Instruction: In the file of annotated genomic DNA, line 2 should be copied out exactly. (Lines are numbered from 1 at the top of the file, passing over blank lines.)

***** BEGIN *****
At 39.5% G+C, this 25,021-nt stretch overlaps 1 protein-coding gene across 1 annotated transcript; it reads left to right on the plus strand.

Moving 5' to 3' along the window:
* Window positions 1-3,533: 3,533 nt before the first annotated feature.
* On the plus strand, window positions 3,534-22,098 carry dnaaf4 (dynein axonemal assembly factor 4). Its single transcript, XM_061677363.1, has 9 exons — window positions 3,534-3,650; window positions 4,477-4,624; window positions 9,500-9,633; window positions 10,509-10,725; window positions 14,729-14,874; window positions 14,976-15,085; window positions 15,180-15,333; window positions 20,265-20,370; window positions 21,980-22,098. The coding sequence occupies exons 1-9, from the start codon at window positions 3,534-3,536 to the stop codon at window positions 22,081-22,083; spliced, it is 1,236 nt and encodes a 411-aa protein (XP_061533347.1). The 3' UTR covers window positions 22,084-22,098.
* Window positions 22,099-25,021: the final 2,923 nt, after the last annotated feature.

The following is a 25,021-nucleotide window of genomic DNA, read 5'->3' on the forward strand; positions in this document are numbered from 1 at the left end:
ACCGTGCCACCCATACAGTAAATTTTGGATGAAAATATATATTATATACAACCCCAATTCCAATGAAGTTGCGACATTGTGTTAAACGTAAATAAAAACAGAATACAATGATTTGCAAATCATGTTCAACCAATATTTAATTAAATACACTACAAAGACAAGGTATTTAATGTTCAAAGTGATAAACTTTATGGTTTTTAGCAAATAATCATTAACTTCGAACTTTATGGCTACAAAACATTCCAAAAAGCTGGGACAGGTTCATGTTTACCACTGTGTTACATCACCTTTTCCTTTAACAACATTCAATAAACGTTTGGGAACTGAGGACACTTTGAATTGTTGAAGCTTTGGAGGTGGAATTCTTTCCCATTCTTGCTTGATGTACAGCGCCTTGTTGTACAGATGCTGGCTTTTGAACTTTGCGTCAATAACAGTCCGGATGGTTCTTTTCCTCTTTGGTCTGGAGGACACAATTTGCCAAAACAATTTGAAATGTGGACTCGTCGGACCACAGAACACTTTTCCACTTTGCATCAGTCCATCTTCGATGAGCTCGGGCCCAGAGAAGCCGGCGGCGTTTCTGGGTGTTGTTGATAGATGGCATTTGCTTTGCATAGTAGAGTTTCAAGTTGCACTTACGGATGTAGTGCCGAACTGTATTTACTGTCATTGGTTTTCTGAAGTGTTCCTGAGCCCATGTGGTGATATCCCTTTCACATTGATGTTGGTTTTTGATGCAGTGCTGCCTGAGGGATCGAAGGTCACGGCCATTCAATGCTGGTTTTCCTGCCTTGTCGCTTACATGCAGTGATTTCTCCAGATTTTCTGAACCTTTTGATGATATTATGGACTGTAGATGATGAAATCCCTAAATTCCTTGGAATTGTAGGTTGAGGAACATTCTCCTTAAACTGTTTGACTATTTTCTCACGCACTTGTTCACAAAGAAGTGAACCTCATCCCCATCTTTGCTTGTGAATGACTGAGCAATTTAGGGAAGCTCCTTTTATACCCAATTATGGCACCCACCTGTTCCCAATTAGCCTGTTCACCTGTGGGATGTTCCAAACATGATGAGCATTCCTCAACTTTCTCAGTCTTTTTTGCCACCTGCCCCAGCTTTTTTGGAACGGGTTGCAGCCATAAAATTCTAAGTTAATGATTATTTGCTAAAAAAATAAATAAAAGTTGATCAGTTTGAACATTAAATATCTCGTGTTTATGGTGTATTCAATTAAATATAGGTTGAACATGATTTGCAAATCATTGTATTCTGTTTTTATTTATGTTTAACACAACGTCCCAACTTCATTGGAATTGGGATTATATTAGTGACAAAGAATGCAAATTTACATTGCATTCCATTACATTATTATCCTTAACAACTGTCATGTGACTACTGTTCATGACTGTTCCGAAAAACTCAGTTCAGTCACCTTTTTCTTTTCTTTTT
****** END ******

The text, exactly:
Moving 5' to 3' along the window: